– I rise to order. Like the Minister for Supply (Mr. Beale) I, too, have been a member of the Parliament for many years, and I say that his recollection of the practice that was followed when the Chifley Government was in office is entirely faulty. I cannot recall any occasion in the course of discussion on the Estimates on which the procedure which you propose to adopt, was followed, that is, that after a Minister has spoken the call should be given to a member of the ministerial party instead of, alternately, to a member of the Opposition.
– I assure the Opposition that I shall be as fair as I possibly can in giving the call. However, I have called the honorable member for Macarthur.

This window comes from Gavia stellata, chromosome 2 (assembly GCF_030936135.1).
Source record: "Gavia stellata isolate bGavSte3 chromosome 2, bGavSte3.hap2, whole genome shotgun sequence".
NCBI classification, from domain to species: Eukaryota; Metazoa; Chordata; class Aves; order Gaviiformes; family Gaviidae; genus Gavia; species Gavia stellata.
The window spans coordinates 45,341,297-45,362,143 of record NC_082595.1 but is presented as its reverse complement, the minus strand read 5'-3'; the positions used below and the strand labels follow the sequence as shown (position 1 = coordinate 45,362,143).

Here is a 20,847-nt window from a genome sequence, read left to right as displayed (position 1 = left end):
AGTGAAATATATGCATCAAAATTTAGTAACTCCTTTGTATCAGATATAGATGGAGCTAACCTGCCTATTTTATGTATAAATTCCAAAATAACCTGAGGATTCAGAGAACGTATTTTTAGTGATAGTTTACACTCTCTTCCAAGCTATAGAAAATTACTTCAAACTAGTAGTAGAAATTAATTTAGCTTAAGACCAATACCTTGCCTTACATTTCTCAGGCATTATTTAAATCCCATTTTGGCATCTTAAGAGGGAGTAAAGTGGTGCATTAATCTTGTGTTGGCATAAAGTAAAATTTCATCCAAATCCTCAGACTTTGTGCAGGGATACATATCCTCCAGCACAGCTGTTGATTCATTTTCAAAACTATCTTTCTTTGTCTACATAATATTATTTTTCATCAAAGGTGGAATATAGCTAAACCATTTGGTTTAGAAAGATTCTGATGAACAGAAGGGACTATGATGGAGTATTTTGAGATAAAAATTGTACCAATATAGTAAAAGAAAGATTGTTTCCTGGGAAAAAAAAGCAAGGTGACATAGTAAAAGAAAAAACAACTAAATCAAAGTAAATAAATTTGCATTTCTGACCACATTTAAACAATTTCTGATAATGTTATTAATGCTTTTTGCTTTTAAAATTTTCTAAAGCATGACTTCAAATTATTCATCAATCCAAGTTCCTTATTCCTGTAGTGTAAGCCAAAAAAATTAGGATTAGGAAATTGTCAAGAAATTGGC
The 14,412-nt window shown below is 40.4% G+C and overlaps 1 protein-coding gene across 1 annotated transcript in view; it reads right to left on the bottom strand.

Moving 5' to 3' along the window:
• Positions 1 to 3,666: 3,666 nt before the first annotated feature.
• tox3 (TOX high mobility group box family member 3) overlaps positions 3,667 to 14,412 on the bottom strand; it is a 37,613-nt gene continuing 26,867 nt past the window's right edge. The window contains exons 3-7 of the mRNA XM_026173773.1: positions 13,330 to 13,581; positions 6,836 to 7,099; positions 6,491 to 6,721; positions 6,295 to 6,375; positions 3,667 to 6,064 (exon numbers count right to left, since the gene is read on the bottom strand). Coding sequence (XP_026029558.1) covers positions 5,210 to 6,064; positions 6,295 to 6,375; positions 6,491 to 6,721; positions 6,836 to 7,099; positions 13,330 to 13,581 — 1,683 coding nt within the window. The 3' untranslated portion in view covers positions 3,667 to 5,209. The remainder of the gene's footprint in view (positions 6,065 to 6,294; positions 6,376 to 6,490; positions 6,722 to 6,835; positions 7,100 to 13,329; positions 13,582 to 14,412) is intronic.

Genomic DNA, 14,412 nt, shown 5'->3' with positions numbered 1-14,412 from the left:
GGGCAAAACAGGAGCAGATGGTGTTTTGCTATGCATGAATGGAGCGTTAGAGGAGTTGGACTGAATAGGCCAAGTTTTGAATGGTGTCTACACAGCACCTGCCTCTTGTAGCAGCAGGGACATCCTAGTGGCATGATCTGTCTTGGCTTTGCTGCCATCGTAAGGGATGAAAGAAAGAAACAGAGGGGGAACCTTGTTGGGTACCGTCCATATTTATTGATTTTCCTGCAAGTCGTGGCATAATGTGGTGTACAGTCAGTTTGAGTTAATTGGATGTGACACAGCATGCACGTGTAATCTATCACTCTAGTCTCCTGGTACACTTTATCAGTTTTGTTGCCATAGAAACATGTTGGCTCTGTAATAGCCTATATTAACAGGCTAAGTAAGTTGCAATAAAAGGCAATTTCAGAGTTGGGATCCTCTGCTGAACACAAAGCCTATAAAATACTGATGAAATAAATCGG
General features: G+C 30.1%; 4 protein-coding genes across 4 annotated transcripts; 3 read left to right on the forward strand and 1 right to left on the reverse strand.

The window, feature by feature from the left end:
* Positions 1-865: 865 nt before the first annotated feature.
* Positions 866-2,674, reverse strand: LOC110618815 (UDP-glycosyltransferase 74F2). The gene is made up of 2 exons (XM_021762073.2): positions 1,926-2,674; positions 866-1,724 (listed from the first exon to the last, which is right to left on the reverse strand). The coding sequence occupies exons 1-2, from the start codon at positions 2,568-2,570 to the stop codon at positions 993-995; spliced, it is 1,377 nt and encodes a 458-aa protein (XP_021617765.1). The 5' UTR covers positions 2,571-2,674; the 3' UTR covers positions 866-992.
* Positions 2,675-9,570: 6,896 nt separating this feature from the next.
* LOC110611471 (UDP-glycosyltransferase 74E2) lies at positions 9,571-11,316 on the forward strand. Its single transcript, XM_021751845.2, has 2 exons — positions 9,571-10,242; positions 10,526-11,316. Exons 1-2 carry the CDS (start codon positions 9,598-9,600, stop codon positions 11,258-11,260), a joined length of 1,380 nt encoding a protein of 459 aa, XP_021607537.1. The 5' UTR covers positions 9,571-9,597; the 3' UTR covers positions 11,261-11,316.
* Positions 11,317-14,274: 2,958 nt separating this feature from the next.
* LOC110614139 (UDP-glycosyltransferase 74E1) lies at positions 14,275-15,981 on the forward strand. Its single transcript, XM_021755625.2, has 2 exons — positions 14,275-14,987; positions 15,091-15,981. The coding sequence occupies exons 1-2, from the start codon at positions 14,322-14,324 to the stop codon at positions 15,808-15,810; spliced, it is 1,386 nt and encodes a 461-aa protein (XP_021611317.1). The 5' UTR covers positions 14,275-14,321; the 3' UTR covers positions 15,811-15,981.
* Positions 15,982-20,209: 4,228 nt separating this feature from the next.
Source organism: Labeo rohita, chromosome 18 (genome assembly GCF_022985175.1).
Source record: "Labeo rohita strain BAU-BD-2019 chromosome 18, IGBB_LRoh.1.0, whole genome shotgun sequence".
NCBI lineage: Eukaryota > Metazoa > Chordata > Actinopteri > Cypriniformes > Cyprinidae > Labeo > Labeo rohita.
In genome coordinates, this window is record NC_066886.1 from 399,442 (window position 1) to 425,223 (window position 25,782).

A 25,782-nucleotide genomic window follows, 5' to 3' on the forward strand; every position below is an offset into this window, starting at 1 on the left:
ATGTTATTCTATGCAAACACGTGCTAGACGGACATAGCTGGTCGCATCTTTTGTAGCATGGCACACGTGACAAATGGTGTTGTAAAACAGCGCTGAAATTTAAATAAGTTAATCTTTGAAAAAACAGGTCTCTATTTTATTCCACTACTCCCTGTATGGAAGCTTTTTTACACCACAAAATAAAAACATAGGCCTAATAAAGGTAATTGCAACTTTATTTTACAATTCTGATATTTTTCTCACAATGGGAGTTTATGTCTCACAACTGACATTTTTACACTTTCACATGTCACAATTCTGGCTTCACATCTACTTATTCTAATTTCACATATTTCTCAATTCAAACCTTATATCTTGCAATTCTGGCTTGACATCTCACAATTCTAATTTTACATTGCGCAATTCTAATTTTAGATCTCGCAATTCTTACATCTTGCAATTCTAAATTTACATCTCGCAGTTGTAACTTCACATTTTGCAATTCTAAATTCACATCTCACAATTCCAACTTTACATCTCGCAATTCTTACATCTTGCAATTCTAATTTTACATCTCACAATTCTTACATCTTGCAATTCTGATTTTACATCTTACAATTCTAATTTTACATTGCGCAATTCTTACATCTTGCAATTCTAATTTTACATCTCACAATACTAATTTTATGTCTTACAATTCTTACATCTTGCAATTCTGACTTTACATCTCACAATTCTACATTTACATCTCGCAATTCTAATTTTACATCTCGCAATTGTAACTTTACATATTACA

– The discussion of the Estimates provides an opportunity to honorable members to ascertain whether the Government is exercising due care and diligence in watching public expenditure. It is common in the atmosphere that exists to-day to take it for granted that all Government expenditure is unduly high and that much of it Ls probably wasteful. When the Parliament reassembled I, like some other honorable members, had formed the opinion that in many respects the Government’s expenditure was too high, and I decided to ascertain the facts in that respect. To my astonishment, I now find that the Government has actually displayed unusual skill and energy in its control of public expenditure. I paid close attention particularly to the Department of Health, the Department of Works and the Department of the Interior, and examined the number of personnel who had been engaged, or whose services had been dispensed with, in those departments. As a result of my investigation I formed the conclusion that the Government has really been most successful in controlling expenditure in those departments. The honorable member for Grayndler (Mr. Daly) referred to the health and medical benefits scheme. The provision proposed to be made during the current financial year in respect of nine items under the National Welfare Fund totals approximately £31,000,000. In respect of our population that expenditure averages approximately £3 10s. a head. If the Australian Labour party had been successful in implementing its health and medical benefits scheme, which, however, that party found would just not work, the cost of that scheme under a Labour government to-day would most probably be as much as that of the British scheme under a socialist government, namely, £8 2s. a head. This Government has been able to reduce the average cost of health and medical benefits to £3 10s. a head of the population because under its scheme at least 10 per cent, of the cost of treatment must be borne by the patient and 40 per cent/ to 50 per cent, of the cost by approved organizations. That is to say, the Government will not pay more than half of the cost. The cost of the New Zealand scheme works out at £5 2s. a head of the population. This Government has saved £40,000,000 as a result of the methods that it has employed in making provision for free medical treatment and free medicine. Under the budget proposals, it has been able to effect reductions of tax on the income of individuals amounting to £39,000,000 for the current financial year. It has been able to make such provision, principally because of the savings that it has effected under its health and medical scheme.